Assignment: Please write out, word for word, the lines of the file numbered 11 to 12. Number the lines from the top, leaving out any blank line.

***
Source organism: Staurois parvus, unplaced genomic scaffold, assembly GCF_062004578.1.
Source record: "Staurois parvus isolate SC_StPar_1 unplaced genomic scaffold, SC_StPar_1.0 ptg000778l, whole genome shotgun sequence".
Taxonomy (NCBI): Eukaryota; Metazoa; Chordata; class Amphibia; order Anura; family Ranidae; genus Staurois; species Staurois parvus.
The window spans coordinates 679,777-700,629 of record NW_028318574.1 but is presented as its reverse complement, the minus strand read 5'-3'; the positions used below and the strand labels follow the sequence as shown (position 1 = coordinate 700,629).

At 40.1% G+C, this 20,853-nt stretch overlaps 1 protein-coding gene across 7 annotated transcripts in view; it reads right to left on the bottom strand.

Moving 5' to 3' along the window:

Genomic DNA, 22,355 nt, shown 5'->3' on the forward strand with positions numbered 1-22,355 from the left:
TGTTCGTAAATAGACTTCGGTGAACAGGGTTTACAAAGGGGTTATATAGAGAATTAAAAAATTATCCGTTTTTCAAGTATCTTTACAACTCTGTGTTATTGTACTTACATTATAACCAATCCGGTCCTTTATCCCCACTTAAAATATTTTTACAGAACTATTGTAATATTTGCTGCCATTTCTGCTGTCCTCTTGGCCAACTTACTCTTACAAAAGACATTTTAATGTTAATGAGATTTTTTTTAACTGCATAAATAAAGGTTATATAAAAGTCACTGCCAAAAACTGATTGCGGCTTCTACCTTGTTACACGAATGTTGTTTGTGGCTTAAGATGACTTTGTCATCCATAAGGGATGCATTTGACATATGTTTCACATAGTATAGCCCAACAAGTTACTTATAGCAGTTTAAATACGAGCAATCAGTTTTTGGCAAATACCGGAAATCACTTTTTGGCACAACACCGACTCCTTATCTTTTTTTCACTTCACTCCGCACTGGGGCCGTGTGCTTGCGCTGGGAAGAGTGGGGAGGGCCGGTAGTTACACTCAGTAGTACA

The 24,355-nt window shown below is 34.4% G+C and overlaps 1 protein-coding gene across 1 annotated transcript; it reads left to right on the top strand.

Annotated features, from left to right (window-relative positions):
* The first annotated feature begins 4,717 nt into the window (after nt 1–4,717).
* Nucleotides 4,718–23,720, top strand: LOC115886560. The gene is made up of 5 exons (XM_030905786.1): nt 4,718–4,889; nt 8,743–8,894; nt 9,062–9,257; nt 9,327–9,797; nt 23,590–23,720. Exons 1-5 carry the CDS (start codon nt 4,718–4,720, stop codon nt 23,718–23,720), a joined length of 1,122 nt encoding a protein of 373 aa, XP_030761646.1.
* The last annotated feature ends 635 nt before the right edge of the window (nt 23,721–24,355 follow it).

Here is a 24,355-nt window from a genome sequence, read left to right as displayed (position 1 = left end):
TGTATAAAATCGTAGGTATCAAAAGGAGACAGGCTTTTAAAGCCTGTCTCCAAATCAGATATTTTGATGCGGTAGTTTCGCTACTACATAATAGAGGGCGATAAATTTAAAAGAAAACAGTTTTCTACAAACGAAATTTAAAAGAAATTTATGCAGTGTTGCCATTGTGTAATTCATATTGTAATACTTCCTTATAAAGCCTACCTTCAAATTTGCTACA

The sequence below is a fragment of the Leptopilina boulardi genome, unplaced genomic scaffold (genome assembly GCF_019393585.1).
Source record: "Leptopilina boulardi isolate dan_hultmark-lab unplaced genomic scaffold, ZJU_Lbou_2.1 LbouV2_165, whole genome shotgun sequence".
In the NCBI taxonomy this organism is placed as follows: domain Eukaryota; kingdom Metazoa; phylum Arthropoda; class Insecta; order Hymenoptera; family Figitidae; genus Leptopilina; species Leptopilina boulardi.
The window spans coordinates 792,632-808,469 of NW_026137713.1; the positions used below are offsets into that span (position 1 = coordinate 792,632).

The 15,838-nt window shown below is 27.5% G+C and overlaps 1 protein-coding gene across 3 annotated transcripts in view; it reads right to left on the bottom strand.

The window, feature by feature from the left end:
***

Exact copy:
* The first annotated feature begins 4,717 nt into the window (after nt 1–4,717).
* Nucleotides 4,718–23,720, top strand: LOC115886560. The gene is made up of 5 exons (XM_030905786.1): nt 4,718–4,889; nt 8,743–8,894; nt 9,062–9,257; nt 9,327–9,797; nt 23,590–23,720. Exons 1-5 carry the CDS (start codon nt 4,718–4,720, stop codon nt 23,718–23,720), a joined length of 1,122 nt encoding a protein of 373 aa, XP_030761646.1.